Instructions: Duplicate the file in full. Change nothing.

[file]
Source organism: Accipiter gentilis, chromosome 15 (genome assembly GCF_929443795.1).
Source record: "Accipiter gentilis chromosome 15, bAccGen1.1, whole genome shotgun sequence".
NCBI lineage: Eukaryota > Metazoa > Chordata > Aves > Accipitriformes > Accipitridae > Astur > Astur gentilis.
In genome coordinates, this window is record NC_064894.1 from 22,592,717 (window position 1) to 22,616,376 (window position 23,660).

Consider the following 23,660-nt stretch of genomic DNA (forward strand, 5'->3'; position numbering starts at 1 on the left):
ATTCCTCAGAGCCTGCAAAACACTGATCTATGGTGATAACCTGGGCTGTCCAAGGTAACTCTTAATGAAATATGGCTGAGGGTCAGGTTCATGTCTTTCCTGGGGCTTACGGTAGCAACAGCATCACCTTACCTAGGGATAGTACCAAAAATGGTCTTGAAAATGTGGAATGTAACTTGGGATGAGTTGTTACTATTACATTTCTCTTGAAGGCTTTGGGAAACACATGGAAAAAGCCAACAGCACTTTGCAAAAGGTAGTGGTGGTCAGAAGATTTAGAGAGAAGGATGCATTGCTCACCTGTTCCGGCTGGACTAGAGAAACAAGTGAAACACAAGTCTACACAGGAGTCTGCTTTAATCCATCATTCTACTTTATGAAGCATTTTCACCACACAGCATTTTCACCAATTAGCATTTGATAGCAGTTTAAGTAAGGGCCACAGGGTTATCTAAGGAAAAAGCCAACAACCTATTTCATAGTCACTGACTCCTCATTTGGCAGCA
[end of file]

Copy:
Source organism: Accipiter gentilis, chromosome 15 (genome assembly GCF_929443795.1).
Source record: "Accipiter gentilis chromosome 15, bAccGen1.1, whole genome shotgun sequence".
NCBI lineage: Eukaryota > Metazoa > Chordata > Aves > Accipitriformes > Accipitridae > Astur > Astur gentilis.
In genome coordinates, this window is record NC_064894.1 from 22,592,717 (window position 1) to 22,616,376 (window position 23,660).

Consider the following 23,660-nt stretch of genomic DNA (forward strand, 5'->3'; position numbering starts at 1 on the left):
ATTCCTCAGAGCCTGCAAAACACTGATCTATGGTGATAACCTGGGCTGTCCAAGGTAACTCTTAATGAAATATGGCTGAGGGTCAGGTTCATGTCTTTCCTGGGGCTTACGGTAGCAACAGCATCACCTTACCTAGGGATAGTACCAAAAATGGTCTTGAAAATGTGGAATGTAACTTGGGATGAGTTGTTACTATTACATTTCTCTTGAAGGCTTTGGGAAACACATGGAAAAAGCCAACAGCACTTTGCAAAAGGTAGTGGTGGTCAGAAGATTTAGAGAGAAGGATGCATTGCTCACCTGTTCCGGCTGGACTAGAGAAACAAGTGAAACACAAGTCTACACAGGAGTCTGCTTTAATCCATCATTCTACTTTATGAAGCATTTTCACCACACAGCATTTTCACCAATTAGCATTTGATAGCAGTTTAAGTAAGGGCCACAGGGTTATCTAAGGAAAAAGCCAACAACCTATTTCATAGTCACTGACTCCTCATTTGGCAGCA